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A “market for lemons” – the Insurance Act 2015

It is of course very early days in the history of the Insurance Act. Day 61 since implementation and a long way to go before it approaches the nearly 40,000 day life span of its predecessor. It will be some time, perhaps years, before we will have a body of law on which to make an assessment of its legal quality and this will itself turn on the happenstance or peculiar facts testing terms, no doubt under the strain of a large loss. Yet are there any lessons to be learnt at this early stage?

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Enterprise Bill – Government adopts one year limitation period for late payment of claims

The Bill is back in the Lords next week for its report stage debate on 15 December. As we know, the Government is introducing the new obligation to pay insurance claims “within a reasonable time” via this Bill. This is, of course, a subjective test that will depend on the type of insurance, the complexity of the claim and on other factors. An insured will have a right to sue its insurer if this obligation is breached.

A late amendment tabled by the Government on 8 December now provides for a one year limitation period for this new action. The year runs from the expiry of the “reasonable time” in which the claim should have been paid. This limitation period is quite distinct to that which applies to the right to sue for the proceeds of the claim itself.

Attempts had been made, during the Bill’s earlier stages, to provide on the face of the Bill that legal privilege would necessarily attach to advice obtained by the insurer on the merits of the claim. It may well do, but the Government refused to set that out in the Bill. That said, Ministers have  now adopted a clear test on limitation, which was another aim of those proposing the clarification around privilege.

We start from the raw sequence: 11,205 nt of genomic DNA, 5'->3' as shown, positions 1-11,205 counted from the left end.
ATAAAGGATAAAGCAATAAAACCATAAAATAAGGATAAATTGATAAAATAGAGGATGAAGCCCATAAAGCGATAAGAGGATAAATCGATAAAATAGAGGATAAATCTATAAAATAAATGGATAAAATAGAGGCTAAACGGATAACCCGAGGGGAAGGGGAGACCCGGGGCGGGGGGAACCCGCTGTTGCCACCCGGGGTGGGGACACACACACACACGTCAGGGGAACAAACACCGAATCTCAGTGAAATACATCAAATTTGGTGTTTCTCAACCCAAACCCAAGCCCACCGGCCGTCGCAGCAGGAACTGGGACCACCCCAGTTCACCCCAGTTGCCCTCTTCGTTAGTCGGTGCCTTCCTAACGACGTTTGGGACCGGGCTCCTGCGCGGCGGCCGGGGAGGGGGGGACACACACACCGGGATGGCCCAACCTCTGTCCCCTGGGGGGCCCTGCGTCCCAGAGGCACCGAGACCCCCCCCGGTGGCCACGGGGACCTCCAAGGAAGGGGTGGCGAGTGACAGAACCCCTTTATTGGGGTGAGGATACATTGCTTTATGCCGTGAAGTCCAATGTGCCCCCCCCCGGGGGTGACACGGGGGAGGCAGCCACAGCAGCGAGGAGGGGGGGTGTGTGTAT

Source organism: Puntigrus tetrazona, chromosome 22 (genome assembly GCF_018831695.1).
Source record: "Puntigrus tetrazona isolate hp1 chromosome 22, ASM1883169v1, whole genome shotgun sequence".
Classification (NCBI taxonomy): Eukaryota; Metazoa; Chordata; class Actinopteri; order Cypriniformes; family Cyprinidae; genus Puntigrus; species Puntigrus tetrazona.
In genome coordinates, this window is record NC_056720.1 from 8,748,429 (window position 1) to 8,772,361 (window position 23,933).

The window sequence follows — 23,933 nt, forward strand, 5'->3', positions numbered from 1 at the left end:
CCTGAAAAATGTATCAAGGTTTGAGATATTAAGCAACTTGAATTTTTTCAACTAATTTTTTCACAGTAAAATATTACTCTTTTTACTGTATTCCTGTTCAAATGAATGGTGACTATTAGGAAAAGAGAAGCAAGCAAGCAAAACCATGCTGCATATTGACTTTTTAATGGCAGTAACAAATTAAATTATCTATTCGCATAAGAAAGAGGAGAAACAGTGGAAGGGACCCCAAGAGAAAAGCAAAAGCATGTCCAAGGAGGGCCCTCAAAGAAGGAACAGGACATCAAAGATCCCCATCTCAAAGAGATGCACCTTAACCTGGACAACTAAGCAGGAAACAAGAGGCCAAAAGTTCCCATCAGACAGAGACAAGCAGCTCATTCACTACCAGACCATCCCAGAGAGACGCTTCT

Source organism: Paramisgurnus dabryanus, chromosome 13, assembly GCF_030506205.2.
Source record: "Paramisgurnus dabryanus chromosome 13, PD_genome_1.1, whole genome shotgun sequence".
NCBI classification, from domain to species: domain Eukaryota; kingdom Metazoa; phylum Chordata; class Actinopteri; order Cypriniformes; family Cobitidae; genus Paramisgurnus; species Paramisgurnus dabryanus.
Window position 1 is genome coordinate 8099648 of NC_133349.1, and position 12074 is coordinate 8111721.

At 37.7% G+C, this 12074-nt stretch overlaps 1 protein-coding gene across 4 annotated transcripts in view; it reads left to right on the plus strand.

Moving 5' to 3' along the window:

About the Author

akAlistair Kinley is BLM’s Director of Policy & Government Affairs.

Alistair is responsible for BLM’s engagement with government departments and regulators on policy and public affairs issues and consultations affecting the firm and its customers. He coordinated BLM’s market-facing activities in connection with the Insurance Act 2015 and the consultations which preceded its publication and introduction in Parliament.

He is a member of the Civil Justice Council (CJC), a regular speaker and experienced commentator on legal and procedural reforms and was a contributing editor to the Law Society’s Litigation Funding Handbook (September 2014).

The Internet of Things – the second digital revolution

The Internet of Things (IoT) is frequently described, without exaggeration,  as the “second digital revolution”.

The “traditional” method of information processing within industry and government  entails sourcing information internally from research and investigation and externally from public sources, the internet and information suppliers. The information is stored in databases and used to  produce analysis and reports on the basis of which human decisions and action are taken.

The IoT works very differently – sensors and actuators are embedded in physical objects and linked  to computers and smartphones by wireless networks including 4G, Wi-Fi and Bluetooth for analysis and responsive action.